Gottstatt Monastery was established in 1255 by Count Rudolf I von Neuchâtel-Nidau. A previous attempt to establish a monastery on the site in 1247 there had been unsuccessful. The monastery church was built in 1300 and was the burial church for the Counts of Neuchâtel-Nidau. After their line became extinct in 1375, the monastery was inherited by the Counts of Kyburg-Burgdorf until it was acquired by Bern in 1388. Documents from 1295, 1309 and 1314 indicate that the monastery was a local pilgrimage site and expanded several times. A monastery school was in operation from the beginning.
During the Gugler War of 1375 the monastery was attacked and heavily damaged by the Gugler knights. Shortly thereafter it was rebuilt. The last construction project on the monastery occurred during the tenure of the Abbot Konrad Meyer (1504-14). While the monastery owned a number of vineyards, houses and farms along with rights in a number of parishes, politically it was fairly weak. None of the 22 known abbots was a nobleman.
The monastery was closed in 1528 as part of the Reformation. From 1528 until 1798, the monastery building served as the seat of the bailiwick and low court of Gottstatt.
In 1803 the whole monastery building and compound was sold into private ownership. The Reformed Church began buying back the monastery, piece by piece, in 1965. Today it is the parish church for the Orpund parish.References:
Royal Palace of Naples was one of the four residences near Naples used by the Bourbon Kings during their rule of the Kingdom of the Two Sicilies (1734-1860): the others were the palaces of Caserta, Capodimonte overlooking Naples, and the third Portici, on the slopes of Vesuvius.
Construction on the present building was begun in the 17th century by the architect Domenico Fontana. Intended to house the King Philip III of Spain on a visit never fulfilled to this part of his kingdom, instead it initially housed the Viceroy Fernando Ruiz de Castro, count of Lemos. By 1616, the facade had been completed, and by 1620, the interior was frescoed by Battistello Caracciolo, Giovanni Balducci, and Belisario Corenzio. The decoration of the Royal Chapel of Assumption was not completed until 1644 by Antonio Picchiatti.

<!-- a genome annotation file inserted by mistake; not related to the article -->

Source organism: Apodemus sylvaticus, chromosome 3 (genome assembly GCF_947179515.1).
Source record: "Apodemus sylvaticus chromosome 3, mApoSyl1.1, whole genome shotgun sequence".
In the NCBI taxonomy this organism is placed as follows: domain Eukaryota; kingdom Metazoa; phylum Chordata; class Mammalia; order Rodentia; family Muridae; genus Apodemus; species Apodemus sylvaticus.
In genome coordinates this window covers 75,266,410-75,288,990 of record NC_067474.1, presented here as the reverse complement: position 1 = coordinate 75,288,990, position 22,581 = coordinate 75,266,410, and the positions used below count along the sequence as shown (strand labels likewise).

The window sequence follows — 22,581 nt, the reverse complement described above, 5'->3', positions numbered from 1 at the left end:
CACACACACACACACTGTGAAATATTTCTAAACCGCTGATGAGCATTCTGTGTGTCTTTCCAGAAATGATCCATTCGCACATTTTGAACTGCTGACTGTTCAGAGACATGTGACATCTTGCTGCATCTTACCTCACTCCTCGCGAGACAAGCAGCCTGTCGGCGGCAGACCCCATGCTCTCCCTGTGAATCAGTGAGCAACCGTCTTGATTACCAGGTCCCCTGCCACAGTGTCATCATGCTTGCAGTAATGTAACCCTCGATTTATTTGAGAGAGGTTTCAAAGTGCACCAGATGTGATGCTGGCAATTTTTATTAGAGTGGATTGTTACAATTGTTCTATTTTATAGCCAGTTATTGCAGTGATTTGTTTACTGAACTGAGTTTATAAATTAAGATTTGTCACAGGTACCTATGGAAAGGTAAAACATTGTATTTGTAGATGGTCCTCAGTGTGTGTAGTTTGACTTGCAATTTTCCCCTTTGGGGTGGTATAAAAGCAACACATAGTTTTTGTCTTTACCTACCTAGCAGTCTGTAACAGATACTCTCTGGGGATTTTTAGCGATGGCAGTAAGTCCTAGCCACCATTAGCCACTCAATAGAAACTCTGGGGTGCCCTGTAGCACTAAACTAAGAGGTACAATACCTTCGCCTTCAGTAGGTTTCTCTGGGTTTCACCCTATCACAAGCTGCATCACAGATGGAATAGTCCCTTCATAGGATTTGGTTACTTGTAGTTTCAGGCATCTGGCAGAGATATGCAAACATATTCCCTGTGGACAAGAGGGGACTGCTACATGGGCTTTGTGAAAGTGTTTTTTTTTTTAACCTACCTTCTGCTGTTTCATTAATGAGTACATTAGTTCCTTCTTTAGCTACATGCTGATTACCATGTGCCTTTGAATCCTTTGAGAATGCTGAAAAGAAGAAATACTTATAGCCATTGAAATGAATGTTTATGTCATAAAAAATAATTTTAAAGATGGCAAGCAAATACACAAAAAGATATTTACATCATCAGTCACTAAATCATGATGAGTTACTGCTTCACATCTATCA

In 1734, with the arrival of Charles III of Spain to Naples, the palace became the royal residence of the Bourbons. On the occasion of his marriage to Maria Amalia of Saxony in 1738, Francesco De Mura and Domenico Antonio Vaccaro helped remodel the interior. Further modernization took place under Ferdinand I of the Two Sicilies. In 1768, on the occasion of his marriage to Maria Carolina of Austria, under the direction of Ferdinando Fuga, the great hall was rebuilt and the court theater added. During the second half of the 18th century, a 'new wing' was added, which in 1927 became the Vittorio Emanuele III National Library. By the 18th century, the royal residence was moved to Reggia of Caserta, as that inland town was more defensible from naval assault, as well as more distant from the often-rebellious populace of Naples.
During the Napoleonic occupation the palace was enriched by Joachim Murat and his wife, Caroline Bonaparte, with Neoclassic decorations and furnishings. However, a fire in 1837 damaged many rooms, and required restoration from 1838 to 1858 under the direction of Gaetano Genovese. Further additions of a Party Wing and a Belvedere were made in this period. At the corner of the palace with San Carlo Theatre, a new facade was created that obscured the viceroyal palace of Pedro de Toledo.
In 1922, it was decided to transfer here the contents of the National Library. The transfer of library collections was made by 1925.
The library suffered from bombing during World War II and the subsequent military occupation of the building caused serious damage. Today, the palace and adjacent grounds house the famous Teatro San Carlo, the smaller Teatrino di Corte (recently restored), the Biblioteca Nazionale Vittorio Emanuele III, a museum, and offices, including those of the regional tourist board.